Larry Lamb – Lawrence Douglas Lamb, actor (possibly best known for appearing in ‘Gavin & Stacey’), was born in Edmonton, north London, on 1 October 1947.
Ann Widdecombe – Ann Noreen Widdecombe, former Conservative politician, Member of Parliament and Cabinet Minister, later UK Independence Party/Reform UK, was born on 4 October 1947 in Bath.
Brian Johnson – Brian Francis Johnson, singer, notably with Australian rock band AC/DC, was born in Dunston, Gateshead, on 5 October 1947.
Dave Pegg – David Pegg, musician, notably with folk-rock band Fairport Convention, was born on 2 November 1947 in Acocks Green, Birmingham.
Jim Rosenthal – Jim Rosenthal, TV sports presenter, was born in Oxford on 6 November 1947.
Greg Lake – Gregory Stuart Lake, musician and singer-songwriter, notably with King Crimson, the prog-rock trio Emerson, Lake and Palmer and as a solo artist, was borne in Poole, Dorset, on 10 November 1947. He died in London on 7 December 2016.
1922 – 100 years ago
Transport and General Workers’ Union formed
The Transport and General Workers’ Union was formed on 1 January 1922 through the amalgamation of fourteen trade unions involved in the transport industry. Other unions joined over the years, making the T&G the largest trade union in Britain and, possibly, the free world. Its first General Secretary was Ernest Bevin, who went on to become Minister of Labour in Churchill’s wartime government and Foreign Secretary in Clement Attlee’s Labour Government. In 2007, the T&G joined with Amicus to form a new union – Unite.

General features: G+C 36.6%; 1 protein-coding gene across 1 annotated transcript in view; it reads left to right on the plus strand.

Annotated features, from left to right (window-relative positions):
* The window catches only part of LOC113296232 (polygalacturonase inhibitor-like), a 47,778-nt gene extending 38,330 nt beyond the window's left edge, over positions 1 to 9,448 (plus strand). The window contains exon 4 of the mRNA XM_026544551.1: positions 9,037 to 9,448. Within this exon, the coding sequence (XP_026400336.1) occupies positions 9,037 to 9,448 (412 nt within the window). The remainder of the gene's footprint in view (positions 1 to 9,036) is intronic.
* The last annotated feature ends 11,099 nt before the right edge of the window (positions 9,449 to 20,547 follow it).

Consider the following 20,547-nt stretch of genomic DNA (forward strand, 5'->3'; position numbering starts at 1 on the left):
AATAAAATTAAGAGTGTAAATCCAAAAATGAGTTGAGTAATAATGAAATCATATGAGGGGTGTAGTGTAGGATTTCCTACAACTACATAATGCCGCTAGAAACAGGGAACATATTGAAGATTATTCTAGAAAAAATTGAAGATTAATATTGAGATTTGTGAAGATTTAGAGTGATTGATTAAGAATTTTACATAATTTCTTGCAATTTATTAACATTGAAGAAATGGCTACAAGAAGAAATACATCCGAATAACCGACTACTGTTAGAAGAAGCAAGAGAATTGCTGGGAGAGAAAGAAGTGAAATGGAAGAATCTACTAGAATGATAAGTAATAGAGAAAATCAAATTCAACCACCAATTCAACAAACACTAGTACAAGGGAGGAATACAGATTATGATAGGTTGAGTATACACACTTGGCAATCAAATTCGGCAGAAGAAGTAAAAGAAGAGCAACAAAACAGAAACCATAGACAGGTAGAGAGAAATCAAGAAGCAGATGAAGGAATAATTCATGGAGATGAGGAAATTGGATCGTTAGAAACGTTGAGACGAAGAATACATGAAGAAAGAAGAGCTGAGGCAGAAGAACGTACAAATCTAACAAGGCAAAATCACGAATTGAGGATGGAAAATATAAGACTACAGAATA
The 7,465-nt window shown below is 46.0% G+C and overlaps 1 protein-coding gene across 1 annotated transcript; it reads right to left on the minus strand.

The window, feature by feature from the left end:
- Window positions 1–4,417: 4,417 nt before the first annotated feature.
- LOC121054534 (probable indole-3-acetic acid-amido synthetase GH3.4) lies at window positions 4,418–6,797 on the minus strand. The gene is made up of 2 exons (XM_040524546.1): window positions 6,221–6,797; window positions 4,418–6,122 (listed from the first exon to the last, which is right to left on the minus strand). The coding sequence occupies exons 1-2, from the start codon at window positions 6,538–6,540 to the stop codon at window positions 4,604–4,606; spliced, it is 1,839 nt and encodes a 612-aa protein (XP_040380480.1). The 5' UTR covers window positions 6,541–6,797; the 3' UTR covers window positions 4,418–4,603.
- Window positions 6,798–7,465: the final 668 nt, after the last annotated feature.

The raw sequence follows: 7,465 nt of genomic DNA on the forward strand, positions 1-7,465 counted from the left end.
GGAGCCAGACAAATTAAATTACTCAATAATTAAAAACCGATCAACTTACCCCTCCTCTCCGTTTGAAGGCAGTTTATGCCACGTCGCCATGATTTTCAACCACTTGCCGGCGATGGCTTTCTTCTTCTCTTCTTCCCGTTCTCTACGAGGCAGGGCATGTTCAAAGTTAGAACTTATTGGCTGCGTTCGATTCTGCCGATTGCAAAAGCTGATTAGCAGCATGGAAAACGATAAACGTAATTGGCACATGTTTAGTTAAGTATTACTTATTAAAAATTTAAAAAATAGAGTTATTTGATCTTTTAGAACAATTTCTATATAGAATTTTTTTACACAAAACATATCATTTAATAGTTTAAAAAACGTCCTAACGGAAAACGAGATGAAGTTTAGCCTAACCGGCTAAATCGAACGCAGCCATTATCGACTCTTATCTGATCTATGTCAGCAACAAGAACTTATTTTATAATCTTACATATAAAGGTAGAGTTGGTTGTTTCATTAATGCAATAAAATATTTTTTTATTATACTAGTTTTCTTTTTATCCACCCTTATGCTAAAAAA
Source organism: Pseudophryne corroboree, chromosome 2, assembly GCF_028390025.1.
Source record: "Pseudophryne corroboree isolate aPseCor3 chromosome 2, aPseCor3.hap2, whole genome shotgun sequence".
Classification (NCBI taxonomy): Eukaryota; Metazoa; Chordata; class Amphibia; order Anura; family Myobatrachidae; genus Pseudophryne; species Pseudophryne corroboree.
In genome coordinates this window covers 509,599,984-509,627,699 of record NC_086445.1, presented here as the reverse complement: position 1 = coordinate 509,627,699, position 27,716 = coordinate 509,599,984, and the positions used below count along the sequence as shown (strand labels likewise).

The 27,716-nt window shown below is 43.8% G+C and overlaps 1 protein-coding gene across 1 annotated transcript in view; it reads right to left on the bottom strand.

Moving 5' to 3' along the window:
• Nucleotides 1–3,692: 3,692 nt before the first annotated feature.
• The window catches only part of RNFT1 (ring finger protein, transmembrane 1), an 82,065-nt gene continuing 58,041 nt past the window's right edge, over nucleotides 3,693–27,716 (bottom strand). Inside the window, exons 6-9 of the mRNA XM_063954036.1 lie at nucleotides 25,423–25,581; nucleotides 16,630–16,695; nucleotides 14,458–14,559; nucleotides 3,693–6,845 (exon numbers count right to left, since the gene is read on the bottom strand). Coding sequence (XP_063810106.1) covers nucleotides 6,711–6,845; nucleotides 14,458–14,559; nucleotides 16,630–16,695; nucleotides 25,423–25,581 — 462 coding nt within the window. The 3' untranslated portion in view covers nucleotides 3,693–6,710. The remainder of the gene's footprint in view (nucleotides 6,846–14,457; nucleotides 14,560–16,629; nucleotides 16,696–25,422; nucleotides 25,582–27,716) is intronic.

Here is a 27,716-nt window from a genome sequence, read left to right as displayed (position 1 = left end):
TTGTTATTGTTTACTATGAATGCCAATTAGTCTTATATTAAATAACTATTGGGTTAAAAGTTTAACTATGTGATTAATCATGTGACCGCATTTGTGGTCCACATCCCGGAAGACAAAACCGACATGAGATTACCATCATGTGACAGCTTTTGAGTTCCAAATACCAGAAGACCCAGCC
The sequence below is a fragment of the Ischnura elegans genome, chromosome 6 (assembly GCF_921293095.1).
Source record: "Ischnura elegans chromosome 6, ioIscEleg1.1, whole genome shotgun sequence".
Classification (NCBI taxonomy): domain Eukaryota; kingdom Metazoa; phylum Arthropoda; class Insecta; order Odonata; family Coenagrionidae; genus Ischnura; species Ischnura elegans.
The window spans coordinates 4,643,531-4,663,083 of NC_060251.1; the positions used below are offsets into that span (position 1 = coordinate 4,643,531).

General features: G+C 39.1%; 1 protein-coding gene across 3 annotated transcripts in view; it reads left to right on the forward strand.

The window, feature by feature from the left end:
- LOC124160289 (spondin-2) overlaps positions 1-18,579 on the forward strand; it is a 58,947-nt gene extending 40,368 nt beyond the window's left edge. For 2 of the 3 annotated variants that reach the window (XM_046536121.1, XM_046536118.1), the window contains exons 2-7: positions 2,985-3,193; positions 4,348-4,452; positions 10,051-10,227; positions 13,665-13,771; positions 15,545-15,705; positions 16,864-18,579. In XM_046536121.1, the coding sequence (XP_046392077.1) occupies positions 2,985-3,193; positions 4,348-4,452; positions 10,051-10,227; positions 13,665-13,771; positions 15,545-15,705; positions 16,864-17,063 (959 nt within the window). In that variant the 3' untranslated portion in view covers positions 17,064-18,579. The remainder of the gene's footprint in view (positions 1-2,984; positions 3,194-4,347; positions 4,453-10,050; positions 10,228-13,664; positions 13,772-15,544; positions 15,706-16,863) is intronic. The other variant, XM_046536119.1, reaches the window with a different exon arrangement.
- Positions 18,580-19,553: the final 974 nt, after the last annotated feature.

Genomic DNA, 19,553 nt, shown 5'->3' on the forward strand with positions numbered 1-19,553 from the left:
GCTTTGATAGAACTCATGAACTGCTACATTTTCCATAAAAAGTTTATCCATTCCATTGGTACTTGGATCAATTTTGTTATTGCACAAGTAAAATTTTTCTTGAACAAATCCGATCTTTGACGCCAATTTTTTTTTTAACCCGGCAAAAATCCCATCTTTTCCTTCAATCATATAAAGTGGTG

First radio entertainment broadcasts
The world’s first regular radio entertainment broadcasts began by Station 2MT from a hut at the Marconi Company laboratories at Writtle near Chelmsford in Essex on 14 February 1922. They were made by Captain Peter Eckersley who went on to become the BBC’s first Chief Engineer. Eckersley used to broadcast the station’s call sign, “This is Two Emma Toc, Writtle testing, Writtle testing…”
The British Broadcasting Company, forerunner of the British Broadcasting Corporation, was formed on 18 October 1922 by a group of wireless (radio) manufacturers, including Marconi. The company was funded by royalties from the sale of the members’ radio sets and by a licence fee of ten shillings payable by the owner, introduced on 1 November. Daily broadcasting by the BBC began in Marconi’s London studio, 2LO, in the Strand, at 6pm on 14 November. Broadcasts from Birmingham and Manchester followed on 15 November. The first General Manager was a 33-year old Scottish engineer, with no knowledge of broadcasting, called John Reith. In 1927, the company received a royal charter as the British Broadcasting Corporation with Reith as Director General. One of Reith’s aims was much the same as A Bit About Britain’s – to inform, educate and entertain.
The BBC is the oldest national broadcaster in the world and possibly the largest in terms of employees. With a reputation for high standards and integrity, it maintained a monopoly over the legal radio airwaves until the first commercial radio station, LBC (London Broadcasting Company), swiftly followed by Capital Radio, came on air in 1973. The BBC launched the first public television service in Britain 1936; commercial TV began in 1955.
Discovery of Tutankhamen
Archaeologist Howard Carter discovered the entrance to the tomb of the 14th century BC Egyptian Pharaoh Tutankhamun in the Valley of the Kings on 4 November 1922. He cabled the news to his sponsor, the Earl of Carnarvon, who arrived with his daughter, Lady Evelyn Herbert, on 23 November. The following day, the entrance was cleared and Carter chiselled a small gap in a doorway. “Can you see anything?” Carnarvon asked. “Yes,” replied Carter, “Wonderful things!”